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Jonathan Clements in WSJ’s “The joy of building your portfolio”  discusses his recommended asset allocation in building the U.S. investor’s portfolio. First select a point in the range of 40-80% stocks (typically 60%), the balance in high quality U.S. bonds. He then recommends 25(-30) % foreign content in the stock component. For inflation protection he suggests half the bond content to be inflation protected. After further refinement in each asset class he concludes with the 40% bond portion broken into 14% quality U.S. bonds, 14% TIPS, 4% foreign bonds, 4% emerging market and 4% high yield bonds. Whereas the 60% stock allocation may be composed of 30% total U.S. market, 6% large company value, 6% small company and 3% REITs, then the foreign stock portions rounding things out with 6% broad based foreign, 3% small cap, 3% emerging market and 3% foreign real estate. To top things off, you could include 5% of the grand total in gold or commodities by shaving off a little from the stocks and bonds. You could do a lot worse than by following his advice. (Canadian investors would need to increase the Canadian content. A good start would be by taking his U.S. content recommendations and just splitting them 50:50 into U.S. and Canadian) His suggested implementation is with 14 ETFs or if that’s too complicated he suggests that you just buy a target date fund, and be done with it.
In Barron’s “How to avoid the most common and costliest mistakes in retirement portfolio investing”  Karen Hube identifies the three costliest mistakes as: (1) inattention to asset allocation (not just U.S. large company stocks and U.S. intermediate bonds, but also small, value, growth, foreign stocks and foreign and emerging market bonds and real estate), (2) trying to time the market (actually studies show that investors pile in at market is tops and abandon the market at bottoms- buy high and sell low), and (3) inattention to costs (expenses, fees associated with the funds- 0.5% higher annual fees can cost a $1,000,000 portfolio almost $100,000 over 10 years)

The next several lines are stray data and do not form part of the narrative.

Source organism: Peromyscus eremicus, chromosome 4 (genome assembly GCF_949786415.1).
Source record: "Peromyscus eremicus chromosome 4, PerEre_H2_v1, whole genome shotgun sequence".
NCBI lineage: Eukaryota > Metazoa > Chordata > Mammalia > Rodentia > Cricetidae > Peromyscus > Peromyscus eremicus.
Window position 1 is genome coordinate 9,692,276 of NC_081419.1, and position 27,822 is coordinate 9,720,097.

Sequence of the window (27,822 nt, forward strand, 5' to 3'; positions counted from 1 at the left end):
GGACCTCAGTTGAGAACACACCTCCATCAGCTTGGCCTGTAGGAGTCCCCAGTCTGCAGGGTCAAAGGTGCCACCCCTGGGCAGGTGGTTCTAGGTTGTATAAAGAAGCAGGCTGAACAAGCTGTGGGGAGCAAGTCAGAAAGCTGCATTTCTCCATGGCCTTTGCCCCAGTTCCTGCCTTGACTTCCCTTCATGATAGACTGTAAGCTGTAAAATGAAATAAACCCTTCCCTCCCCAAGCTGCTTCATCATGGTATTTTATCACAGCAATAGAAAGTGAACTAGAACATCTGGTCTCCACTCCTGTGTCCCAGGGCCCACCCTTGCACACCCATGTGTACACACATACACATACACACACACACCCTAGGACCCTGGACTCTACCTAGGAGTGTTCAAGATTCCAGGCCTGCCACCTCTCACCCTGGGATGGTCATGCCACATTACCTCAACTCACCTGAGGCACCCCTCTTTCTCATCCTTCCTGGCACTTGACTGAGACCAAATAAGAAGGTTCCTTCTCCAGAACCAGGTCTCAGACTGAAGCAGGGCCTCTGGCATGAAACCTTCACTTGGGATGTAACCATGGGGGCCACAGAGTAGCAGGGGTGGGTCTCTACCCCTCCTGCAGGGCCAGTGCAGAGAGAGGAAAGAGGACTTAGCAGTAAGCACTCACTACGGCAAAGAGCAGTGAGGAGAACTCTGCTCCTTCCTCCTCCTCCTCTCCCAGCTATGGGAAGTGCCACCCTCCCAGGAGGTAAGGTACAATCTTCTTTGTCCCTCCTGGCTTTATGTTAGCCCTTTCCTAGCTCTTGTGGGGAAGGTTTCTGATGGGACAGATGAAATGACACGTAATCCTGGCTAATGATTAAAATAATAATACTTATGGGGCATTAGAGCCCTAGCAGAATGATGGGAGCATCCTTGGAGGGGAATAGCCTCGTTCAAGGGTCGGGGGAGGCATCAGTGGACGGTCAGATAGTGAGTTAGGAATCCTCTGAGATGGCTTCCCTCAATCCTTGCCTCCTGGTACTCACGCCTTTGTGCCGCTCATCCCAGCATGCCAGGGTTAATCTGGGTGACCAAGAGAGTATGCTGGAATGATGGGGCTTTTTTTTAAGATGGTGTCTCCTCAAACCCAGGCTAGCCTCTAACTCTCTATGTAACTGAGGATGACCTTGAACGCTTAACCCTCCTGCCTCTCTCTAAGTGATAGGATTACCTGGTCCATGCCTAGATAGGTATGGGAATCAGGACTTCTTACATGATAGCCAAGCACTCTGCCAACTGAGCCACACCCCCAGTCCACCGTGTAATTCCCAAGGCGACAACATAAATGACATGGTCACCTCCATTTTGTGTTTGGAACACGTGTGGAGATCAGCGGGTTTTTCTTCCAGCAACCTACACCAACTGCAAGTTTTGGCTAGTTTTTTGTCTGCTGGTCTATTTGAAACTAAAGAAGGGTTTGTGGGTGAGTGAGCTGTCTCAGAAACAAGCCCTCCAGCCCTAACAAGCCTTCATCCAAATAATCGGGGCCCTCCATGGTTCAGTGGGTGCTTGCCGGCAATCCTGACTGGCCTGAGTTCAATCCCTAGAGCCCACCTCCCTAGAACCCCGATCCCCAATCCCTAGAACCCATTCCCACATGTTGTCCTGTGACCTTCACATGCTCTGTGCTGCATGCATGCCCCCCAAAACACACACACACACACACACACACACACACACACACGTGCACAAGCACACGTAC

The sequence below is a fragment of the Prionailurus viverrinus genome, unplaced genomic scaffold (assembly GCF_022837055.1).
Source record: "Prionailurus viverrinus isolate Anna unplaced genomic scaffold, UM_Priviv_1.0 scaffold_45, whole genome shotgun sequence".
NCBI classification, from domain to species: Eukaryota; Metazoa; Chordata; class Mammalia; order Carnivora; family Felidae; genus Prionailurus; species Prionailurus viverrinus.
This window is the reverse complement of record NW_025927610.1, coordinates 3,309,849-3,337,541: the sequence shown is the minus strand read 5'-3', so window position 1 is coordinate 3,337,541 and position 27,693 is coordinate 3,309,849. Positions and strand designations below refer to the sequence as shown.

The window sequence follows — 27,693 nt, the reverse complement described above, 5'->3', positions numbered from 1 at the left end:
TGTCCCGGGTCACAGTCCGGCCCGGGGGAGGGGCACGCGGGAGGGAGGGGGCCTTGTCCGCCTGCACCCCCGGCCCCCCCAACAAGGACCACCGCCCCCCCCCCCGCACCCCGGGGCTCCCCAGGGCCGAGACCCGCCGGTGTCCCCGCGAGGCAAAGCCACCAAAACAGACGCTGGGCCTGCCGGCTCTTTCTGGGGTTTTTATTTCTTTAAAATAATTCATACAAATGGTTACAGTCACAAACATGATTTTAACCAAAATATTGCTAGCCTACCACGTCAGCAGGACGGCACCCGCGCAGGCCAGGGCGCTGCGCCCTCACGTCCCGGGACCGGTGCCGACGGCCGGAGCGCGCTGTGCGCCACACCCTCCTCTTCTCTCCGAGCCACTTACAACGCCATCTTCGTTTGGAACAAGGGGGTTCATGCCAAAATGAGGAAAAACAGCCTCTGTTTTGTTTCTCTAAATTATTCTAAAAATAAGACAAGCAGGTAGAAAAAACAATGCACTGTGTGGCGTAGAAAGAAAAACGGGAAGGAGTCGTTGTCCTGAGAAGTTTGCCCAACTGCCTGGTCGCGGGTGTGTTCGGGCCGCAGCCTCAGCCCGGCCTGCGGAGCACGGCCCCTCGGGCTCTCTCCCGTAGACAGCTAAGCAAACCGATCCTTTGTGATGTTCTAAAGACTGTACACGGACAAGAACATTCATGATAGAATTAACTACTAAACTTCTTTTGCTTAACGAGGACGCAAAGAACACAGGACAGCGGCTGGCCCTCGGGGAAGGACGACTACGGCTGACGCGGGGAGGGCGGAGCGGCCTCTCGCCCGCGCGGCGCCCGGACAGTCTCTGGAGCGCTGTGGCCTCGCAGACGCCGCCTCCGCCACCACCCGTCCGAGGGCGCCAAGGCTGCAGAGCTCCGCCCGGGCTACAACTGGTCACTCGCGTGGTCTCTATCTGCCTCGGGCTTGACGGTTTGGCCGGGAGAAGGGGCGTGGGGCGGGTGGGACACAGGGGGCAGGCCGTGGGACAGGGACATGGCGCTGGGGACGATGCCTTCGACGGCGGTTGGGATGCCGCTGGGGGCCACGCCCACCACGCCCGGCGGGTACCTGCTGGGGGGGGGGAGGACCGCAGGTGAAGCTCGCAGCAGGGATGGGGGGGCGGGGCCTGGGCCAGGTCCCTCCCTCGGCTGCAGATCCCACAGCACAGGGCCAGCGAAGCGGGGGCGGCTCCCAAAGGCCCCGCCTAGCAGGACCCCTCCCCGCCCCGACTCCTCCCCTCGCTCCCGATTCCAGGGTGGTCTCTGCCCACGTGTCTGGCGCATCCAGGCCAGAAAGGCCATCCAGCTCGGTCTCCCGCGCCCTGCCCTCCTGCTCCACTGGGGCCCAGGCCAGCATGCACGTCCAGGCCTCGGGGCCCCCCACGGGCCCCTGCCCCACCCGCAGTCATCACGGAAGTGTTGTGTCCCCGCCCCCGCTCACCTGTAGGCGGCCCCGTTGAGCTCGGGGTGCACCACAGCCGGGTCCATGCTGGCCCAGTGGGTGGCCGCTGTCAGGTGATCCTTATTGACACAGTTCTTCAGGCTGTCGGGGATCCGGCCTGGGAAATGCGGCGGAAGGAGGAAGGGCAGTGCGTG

Jon Chevreau in Financial Post’s “Active mutual funds still lagged index funds in 2007”  reports the results of the latest studies show that in 2007 (again) the vast majority of actively managed mutual funds underperformed the S&P TSX index. Specifically only 8.4% outperformed the index over the last five years. (This should come as no surprise to regular readers of this website; 2-3% management fee headwinds plus other costs are difficult to overcome with stock selection)
Globe and Mail’s Rob Carrick reports on simple ways to add commodities to your portfolio in “Commodity futures can spice up holdings” . Some of the suggested holdings are iPath Dow Jones- AIG Commodity Total Return Index and the Elements Rogers International Commodity Total Return Index. These are both ETNs, which are “are bond-like securities that promise the returns of a particular index” and “will mature at some point (the range is 15 to 30 years from now) at a value determined by the underlying index. There are no interest payments with ETNs, and no guarantee that you’ll get your upfront investment back.”
In Globe and Mail’s “Counting the ways to hate PPN’s” Rob Carrick points out that PPN (principal protected note) holders not only underperform because of their very high fees but also because of their particular strategies to try to protect principal prevents them from fully participating in the upside of the market. At times of high volatility, these funds use so-called ‘dynamic asset allocation’ or in effect become aggressive sellers as markets decline. Rob points out that while you might expect such a (buy-high sell-low) strategy from amateurs, you’d certainly expect better from pros. He also points out that just 12 of 31 PPNs, in the database with three year histories, beat the returns that investors could have gotten on 5 year GICs.
And finally, Noreen Rasbach in Globe and Mail’s “The price is right with ETFs”  reports that she polled 10 of her friends last week and not one of them heard of ETFs! She then proceeds to give an excellent overview of what they are. (But to me the real story is about the dismal state of investor education. I did send her a note suggesting t that she may wish to forward to her friends the link to my website, but I am beginning to wonder if in fact there may be a large proportion of the population, perhaps even a vast majority, who are not only not inclined to be ‘do it yourself’-ers but may not even be interested to get educated enough to become more knowledgeable customers of advisors. This is at a great cost to their retirement nest-egg!)

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